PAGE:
A new study on how a group of proteins called pannexins form communication channels between two cells demonstrates what scientists have long been struggling to confirm1. The study shows that pannexins do form 'gap junctions' in specific cell lines where these proteins are less glycosylated (or less attached to sugar molecules).
Pannexins were discovered in 2003 and are believed to be structurally similar to their better known cousins connexin. In vertebrates, cells communicate through inter-cellular channels called 'gap junctions' made out of proteins called connexins. These junctions help exchange metabolites, signalling molecules and ions. In the heart, gap junctions carry electrical impulses helping rhythmic contraction and relaxation. Interruption of junctional communication in the heart may lead to arrhythmia and heart attack. In the nervous system, gap junctions form electrical synapses and help propagate nerve impulses.
Pannexins were also shown to form gap junctions when expressed in Xenopus oocyte. However, the gap junction formation ability of pannexin was not accepted by the scientific community since a number of laboratories failed to reproduce it. Amal Kanti Bera and his group in the Department of Biotechnology of IIT Madras have now used the 'dual patch clamp' technique in combination with molecular biology and fluorescence microscopy to show that pannexin junctions are quite different from connexin junctions. Unlike most gap junctions, pannexin junctions are voltage insensitive.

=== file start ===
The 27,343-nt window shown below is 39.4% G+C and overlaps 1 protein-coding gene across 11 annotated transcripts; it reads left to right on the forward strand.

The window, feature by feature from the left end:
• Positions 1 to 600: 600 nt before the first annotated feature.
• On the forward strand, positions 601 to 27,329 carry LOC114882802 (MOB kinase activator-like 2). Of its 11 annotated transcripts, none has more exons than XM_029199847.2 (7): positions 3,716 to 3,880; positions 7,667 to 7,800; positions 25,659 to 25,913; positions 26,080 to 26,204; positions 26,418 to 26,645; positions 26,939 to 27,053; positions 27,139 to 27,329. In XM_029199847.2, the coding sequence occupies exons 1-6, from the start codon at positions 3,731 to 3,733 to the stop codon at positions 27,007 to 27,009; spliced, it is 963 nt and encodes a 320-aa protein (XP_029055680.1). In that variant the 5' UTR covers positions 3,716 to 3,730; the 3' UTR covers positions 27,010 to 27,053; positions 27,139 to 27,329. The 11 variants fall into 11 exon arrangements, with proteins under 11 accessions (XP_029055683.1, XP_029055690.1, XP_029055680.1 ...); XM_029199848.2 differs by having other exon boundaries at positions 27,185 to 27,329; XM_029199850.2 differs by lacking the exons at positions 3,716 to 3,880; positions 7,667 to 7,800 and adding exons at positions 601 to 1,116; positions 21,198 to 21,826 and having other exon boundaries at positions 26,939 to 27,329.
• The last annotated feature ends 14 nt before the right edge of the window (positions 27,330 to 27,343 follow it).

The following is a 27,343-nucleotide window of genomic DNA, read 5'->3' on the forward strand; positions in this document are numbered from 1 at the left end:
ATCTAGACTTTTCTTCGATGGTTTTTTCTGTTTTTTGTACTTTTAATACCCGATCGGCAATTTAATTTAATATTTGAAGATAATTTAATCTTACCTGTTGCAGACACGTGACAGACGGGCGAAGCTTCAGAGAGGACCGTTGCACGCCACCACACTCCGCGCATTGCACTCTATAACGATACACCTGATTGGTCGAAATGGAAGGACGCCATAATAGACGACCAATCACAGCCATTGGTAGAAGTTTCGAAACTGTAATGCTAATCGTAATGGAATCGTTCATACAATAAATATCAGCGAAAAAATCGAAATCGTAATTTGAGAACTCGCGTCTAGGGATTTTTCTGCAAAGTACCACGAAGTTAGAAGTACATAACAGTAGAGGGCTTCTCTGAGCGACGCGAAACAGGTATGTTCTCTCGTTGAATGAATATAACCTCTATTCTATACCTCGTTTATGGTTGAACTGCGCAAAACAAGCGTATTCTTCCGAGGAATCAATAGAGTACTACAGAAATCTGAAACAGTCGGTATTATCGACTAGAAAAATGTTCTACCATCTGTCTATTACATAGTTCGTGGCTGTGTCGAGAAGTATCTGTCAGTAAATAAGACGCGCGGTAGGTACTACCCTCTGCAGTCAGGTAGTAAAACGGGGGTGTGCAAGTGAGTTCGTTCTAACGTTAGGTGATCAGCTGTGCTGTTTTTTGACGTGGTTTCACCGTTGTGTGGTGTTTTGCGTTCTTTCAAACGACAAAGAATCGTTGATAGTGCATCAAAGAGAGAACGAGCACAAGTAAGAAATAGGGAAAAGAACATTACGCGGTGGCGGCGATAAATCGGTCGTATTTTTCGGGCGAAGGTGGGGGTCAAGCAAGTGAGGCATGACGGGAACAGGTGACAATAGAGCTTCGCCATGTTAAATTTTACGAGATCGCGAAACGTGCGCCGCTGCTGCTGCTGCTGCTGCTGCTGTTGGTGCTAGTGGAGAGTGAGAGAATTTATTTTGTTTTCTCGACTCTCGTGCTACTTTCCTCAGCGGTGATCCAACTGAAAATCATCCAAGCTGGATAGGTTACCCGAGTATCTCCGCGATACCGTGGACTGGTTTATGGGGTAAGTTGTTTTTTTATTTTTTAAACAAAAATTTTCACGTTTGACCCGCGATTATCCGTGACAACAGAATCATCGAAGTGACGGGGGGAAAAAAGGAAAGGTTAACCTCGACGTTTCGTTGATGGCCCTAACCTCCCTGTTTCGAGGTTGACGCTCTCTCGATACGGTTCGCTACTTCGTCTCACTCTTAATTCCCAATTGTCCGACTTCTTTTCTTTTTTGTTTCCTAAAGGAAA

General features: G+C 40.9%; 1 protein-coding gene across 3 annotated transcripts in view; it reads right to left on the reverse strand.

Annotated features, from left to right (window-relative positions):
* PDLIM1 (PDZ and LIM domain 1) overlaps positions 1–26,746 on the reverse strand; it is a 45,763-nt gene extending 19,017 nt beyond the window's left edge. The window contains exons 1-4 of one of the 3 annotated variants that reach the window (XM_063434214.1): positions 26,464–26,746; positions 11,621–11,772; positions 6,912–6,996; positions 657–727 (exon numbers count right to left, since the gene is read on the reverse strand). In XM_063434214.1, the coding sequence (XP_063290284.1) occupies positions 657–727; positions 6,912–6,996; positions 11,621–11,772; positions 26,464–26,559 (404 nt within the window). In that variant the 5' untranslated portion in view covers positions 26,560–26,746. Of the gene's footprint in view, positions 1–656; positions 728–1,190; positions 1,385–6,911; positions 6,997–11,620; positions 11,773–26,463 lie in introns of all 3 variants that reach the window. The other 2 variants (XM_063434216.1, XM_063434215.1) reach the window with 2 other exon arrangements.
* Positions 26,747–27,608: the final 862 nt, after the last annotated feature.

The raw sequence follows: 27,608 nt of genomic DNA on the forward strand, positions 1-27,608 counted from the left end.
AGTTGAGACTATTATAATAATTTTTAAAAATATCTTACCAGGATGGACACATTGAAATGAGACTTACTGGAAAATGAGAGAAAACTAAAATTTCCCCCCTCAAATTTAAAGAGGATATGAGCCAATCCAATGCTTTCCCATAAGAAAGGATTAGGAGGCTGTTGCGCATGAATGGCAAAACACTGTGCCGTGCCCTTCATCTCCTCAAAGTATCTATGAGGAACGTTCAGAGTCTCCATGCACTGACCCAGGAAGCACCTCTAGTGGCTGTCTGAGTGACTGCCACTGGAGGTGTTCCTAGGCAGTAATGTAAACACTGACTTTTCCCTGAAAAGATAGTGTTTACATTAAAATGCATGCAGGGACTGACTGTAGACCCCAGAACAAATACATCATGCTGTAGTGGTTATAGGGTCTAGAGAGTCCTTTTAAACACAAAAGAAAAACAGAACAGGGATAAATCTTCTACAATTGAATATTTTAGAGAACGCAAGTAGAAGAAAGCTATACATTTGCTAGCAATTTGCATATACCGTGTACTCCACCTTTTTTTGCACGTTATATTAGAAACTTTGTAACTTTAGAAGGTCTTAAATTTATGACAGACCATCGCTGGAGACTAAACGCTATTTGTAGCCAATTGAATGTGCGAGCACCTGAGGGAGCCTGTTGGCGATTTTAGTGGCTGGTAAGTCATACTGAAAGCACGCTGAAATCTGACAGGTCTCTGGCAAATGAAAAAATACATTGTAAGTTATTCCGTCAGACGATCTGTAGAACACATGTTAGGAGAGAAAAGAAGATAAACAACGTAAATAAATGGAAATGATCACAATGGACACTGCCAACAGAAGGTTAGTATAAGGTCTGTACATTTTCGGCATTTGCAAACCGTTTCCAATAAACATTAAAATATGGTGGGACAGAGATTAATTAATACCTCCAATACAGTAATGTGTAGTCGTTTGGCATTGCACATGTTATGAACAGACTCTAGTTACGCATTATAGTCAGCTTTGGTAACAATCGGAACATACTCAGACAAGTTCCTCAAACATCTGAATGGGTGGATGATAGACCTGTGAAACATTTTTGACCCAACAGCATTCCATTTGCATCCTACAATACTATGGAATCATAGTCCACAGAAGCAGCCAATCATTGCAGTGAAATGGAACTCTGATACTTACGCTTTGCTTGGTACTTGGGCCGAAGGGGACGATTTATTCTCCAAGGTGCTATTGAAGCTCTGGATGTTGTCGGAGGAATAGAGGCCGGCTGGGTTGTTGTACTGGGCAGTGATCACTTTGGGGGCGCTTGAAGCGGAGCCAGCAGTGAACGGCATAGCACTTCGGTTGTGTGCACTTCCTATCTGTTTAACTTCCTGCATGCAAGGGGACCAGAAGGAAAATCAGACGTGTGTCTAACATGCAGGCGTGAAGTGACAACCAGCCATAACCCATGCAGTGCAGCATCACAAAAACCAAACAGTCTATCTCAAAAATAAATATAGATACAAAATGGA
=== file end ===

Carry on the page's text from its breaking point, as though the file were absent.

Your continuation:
Moreover, pharmacological agents like heptanol that can undo most connexin gap junctions, have no effect on pannexin junctions. The work is expected to change the present understanding of cell-cell communication in vertebrates.